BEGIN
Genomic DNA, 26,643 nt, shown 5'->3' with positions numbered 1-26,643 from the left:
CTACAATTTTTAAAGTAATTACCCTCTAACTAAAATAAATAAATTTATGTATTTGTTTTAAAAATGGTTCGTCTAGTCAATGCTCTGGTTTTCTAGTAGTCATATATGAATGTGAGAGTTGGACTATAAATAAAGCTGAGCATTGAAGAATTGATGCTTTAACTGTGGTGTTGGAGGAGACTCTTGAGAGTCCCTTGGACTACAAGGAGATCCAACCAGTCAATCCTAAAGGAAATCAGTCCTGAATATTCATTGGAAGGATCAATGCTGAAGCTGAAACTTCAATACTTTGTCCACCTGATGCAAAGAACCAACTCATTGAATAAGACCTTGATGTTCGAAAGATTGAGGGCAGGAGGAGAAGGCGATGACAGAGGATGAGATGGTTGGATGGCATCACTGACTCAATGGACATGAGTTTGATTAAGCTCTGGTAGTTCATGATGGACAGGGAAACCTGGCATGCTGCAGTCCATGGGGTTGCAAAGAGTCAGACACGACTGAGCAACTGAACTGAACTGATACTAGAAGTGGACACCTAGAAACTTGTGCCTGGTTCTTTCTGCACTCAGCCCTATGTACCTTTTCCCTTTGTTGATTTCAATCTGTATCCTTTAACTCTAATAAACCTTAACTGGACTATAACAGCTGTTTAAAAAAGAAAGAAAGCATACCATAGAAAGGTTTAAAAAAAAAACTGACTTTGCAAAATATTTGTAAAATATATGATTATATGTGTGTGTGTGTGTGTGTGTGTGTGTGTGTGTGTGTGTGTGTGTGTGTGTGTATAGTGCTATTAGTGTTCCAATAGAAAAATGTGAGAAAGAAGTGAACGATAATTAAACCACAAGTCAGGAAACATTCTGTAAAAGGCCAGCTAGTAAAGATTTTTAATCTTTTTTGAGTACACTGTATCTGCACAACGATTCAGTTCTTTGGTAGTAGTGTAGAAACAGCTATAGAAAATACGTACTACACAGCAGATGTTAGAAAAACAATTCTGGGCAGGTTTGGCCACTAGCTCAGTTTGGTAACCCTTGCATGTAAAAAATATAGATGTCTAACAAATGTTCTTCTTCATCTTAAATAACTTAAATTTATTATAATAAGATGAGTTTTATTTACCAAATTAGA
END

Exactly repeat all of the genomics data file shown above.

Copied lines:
Genomic DNA, 26,643 nt, shown 5'->3' with positions numbered 1-26,643 from the left:
CTACAATTTTTAAAGTAATTACCCTCTAACTAAAATAAATAAATTTATGTATTTGTTTTAAAAATGGTTCGTCTAGTCAATGCTCTGGTTTTCTAGTAGTCATATATGAATGTGAGAGTTGGACTATAAATAAAGCTGAGCATTGAAGAATTGATGCTTTAACTGTGGTGTTGGAGGAGACTCTTGAGAGTCCCTTGGACTACAAGGAGATCCAACCAGTCAATCCTAAAGGAAATCAGTCCTGAATATTCATTGGAAGGATCAATGCTGAAGCTGAAACTTCAATACTTTGTCCACCTGATGCAAAGAACCAACTCATTGAATAAGACCTTGATGTTCGAAAGATTGAGGGCAGGAGGAGAAGGCGATGACAGAGGATGAGATGGTTGGATGGCATCACTGACTCAATGGACATGAGTTTGATTAAGCTCTGGTAGTTCATGATGGACAGGGAAACCTGGCATGCTGCAGTCCATGGGGTTGCAAAGAGTCAGACACGACTGAGCAACTGAACTGAACTGATACTAGAAGTGGACACCTAGAAACTTGTGCCTGGTTCTTTCTGCACTCAGCCCTATGTACCTTTTCCCTTTGTTGATTTCAATCTGTATCCTTTAACTCTAATAAACCTTAACTGGACTATAACAGCTGTTTAAAAAAGAAAGAAAGCATACCATAGAAAGGTTTAAAAAAAAAACTGACTTTGCAAAATATTTGTAAAATATATGATTATATGTGTGTGTGTGTGTGTGTGTGTGTGTGTGTGTGTGTGTGTGTGTGTGTGTGTATAGTGCTATTAGTGTTCCAATAGAAAAATGTGAGAAAGAAGTGAACGATAATTAAACCACAAGTCAGGAAACATTCTGTAAAAGGCCAGCTAGTAAAGATTTTTAATCTTTTTTGAGTACACTGTATCTGCACAACGATTCAGTTCTTTGGTAGTAGTGTAGAAACAGCTATAGAAAATACGTACTACACAGCAGATGTTAGAAAAACAATTCTGGGCAGGTTTGGCCACTAGCTCAGTTTGGTAACCCTTGCATGTAAAAAATATAGATGTCTAACAAATGTTCTTCTTCATCTTAAATAACTTAAATTTATTATAATAAGATGAGTTTTATTTACCAAATTAGA